Previously, the court found that plaintiff's amended complaint appeared to state a cognizable claim for inadequate medical care against defendant Burgett. Thereafter, the court ordered service of plaintiff's amended complaint on defendant Burgett and instructed plaintiff to return the requisite documents necessary for service which plaintiff has done.
On August 24, 2012, plaintiff filed a motion for temporary emergency injunctive relief. (See Doc. No. 31.) Plaintiff's motion states that the "medical problem he suffers of has worsen[ed] and it will keep getting worse for the rest of his life which is why plaintiff is requesting the court to please grant his motion ordering the CDCR HC staff to stop violating" his rights to adequate medical care "and to provide plaintiff with adequate medical care for his medical problem (pain)." (Doc. No. 31.)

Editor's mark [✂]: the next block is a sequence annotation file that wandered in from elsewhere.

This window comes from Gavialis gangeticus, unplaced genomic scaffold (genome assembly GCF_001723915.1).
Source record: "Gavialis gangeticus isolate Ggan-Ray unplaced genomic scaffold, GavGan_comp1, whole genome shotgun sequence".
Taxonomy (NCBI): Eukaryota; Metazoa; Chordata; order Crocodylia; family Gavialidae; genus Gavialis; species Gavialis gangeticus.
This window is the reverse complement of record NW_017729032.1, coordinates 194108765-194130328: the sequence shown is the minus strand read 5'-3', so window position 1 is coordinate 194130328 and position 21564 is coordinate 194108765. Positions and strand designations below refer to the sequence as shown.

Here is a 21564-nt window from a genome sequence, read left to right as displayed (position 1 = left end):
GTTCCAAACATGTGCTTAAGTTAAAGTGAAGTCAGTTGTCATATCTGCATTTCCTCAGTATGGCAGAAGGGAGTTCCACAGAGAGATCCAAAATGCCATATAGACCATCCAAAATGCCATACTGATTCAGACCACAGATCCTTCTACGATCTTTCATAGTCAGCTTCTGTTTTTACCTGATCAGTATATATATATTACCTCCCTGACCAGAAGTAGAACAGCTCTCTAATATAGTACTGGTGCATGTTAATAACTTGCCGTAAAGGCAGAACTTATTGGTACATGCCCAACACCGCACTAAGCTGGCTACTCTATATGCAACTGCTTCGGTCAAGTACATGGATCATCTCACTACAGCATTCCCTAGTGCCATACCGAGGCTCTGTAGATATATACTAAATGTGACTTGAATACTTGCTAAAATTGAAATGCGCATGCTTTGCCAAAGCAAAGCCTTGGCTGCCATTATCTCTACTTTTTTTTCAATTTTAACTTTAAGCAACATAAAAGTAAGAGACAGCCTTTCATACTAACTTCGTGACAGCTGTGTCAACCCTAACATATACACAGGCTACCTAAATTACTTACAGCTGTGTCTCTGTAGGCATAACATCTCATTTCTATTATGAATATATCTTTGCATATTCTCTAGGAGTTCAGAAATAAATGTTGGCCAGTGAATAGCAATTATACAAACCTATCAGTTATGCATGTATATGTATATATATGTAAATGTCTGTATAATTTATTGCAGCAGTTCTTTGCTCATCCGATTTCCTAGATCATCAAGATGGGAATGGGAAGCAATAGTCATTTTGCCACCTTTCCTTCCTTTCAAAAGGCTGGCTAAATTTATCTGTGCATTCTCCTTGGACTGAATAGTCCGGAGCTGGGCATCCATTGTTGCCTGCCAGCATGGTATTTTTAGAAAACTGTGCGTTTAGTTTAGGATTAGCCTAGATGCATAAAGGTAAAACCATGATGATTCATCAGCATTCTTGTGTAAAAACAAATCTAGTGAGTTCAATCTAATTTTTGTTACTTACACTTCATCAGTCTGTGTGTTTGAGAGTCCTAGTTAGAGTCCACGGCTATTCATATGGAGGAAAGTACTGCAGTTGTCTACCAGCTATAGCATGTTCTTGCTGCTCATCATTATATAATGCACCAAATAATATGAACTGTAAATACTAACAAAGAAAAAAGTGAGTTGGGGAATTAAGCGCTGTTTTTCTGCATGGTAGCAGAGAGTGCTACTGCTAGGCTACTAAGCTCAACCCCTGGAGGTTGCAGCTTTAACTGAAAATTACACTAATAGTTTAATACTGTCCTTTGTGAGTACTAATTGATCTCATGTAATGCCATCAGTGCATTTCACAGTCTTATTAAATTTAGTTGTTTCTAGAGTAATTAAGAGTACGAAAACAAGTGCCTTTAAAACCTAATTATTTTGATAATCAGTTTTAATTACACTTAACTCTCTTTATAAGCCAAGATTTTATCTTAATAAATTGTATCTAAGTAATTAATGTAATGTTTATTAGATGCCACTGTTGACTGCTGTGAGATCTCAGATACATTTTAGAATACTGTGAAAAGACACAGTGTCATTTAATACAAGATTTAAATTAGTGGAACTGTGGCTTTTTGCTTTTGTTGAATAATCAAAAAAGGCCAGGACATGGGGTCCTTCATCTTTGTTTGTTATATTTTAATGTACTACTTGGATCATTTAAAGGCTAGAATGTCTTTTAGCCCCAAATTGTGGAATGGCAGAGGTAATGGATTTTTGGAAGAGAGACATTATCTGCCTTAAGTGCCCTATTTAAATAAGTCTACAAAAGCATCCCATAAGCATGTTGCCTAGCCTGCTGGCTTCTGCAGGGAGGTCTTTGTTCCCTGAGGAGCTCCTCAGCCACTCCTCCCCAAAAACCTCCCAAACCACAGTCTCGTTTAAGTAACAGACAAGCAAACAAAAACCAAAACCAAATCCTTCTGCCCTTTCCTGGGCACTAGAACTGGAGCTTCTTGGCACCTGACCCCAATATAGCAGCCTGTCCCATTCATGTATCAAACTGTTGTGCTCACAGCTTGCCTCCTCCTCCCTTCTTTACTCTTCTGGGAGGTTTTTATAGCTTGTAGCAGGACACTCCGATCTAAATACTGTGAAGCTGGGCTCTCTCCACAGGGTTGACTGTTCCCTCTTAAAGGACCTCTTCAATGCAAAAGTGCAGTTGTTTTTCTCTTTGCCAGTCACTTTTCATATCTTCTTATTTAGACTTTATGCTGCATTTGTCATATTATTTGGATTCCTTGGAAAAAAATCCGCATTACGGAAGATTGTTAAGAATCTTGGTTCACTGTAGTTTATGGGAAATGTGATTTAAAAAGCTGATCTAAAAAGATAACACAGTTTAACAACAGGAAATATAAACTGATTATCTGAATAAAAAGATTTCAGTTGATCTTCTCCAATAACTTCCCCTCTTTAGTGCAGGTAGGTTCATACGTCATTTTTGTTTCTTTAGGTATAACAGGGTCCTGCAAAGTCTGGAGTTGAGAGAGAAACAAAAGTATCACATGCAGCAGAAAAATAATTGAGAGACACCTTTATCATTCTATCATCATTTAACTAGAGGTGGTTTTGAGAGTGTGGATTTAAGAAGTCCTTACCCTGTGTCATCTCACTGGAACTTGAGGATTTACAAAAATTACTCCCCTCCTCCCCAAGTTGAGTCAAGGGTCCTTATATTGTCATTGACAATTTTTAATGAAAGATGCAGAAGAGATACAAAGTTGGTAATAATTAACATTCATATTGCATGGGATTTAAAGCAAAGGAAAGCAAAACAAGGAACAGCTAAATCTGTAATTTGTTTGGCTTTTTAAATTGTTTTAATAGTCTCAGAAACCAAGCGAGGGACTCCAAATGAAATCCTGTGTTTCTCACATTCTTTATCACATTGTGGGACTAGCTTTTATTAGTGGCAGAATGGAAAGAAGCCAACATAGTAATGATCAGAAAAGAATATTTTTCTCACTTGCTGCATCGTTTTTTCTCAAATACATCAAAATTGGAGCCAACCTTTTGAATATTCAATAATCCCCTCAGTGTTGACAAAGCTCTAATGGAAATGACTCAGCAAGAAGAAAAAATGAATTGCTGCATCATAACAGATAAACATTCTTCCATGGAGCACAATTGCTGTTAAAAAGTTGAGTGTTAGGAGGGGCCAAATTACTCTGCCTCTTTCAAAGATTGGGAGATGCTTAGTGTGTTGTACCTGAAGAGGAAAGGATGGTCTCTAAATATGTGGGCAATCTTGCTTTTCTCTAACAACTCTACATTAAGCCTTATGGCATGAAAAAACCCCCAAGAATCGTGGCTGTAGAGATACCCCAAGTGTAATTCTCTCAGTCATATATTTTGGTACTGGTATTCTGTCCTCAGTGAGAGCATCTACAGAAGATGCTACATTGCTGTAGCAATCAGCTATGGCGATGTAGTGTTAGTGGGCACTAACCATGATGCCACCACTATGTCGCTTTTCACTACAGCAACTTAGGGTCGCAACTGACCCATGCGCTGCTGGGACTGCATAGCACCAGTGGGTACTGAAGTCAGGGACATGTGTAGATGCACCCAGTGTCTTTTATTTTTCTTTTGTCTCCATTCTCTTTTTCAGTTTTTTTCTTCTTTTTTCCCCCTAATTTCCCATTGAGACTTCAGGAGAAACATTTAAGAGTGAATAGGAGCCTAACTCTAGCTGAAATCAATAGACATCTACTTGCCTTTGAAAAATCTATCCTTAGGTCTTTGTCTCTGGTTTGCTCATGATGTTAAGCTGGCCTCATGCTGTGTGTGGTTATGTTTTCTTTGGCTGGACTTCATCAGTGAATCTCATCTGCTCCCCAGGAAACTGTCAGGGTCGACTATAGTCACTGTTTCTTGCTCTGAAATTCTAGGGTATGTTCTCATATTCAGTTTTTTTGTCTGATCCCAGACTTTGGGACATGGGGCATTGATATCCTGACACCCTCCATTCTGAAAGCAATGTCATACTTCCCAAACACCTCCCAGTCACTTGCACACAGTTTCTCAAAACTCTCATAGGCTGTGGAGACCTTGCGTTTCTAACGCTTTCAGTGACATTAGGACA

The court will deny plaintiff's motion for temporary emergency injunctive relief. First, the motion is defective because it does not comply with the Local Rules of this Court. The court will not entertain a motion for injunctive relief that is not supported by: (1) a declaration under penalty of perjury on the question of irreparable injury, (2) a memorandum of points and authorities addressing all legal issues raised by the motion, and (3) evidence of notice to all persons who would be affected by the order sought. See Local Rule 231. In addition, plaintiff is again advised that he may only seek injunctive relief against individuals who are named as defendants in this action. In plaintiff's pending motion for temporary emergency injunctive relief, he again seeks an order against "CDCR HC staff." The court is unable to issue an order against individuals who are not parties to a suit pending before it. See Zenith Radio Corp. V. Hazeltine Research, Inc., 395 U.S. 100, 112 (1969); Zepeda v. United States Immigration Serv., 753 F.2d 719, 727 (9th Cir. 1985) ("A federal court may issue an injunction if it has personal jurisdiction over the parties and subject matter jurisdiction over the claim; it may not attempt to determine the rights of persons not before the court."). Finally, plaintiff is again advised that "[t]he proper legal standard for preliminary injunctive relief requires a party to demonstrate 'that he is likely to succeed on the merits, that he is likely to suffer irreparable harm in the absence of preliminary relief, that the balance of equities tips in his favor, and that an injunction is in the public interest.'" Stormans v. Selecky, 571 F.3d 960, 978 (9th Cir. 2009) (quoting Winter v. Natural Res. Def. Council, 555 U.S. 7, 20 (2008)). In plaintiff's motion, he summarily alleges that CDCR HC staff is not providing him with adequate medical care. However, this vague and conclusory allegation is not sufficient to state a claim for deliberate indifference let alone demonstrate likely success on the merits of such a claim. Ivey v. Board of Regents, 673 F.2d 266, 268 (9th Cir. 1982). For these reasons, plaintiff's motion for temporary emergency injunctive relief will be denied.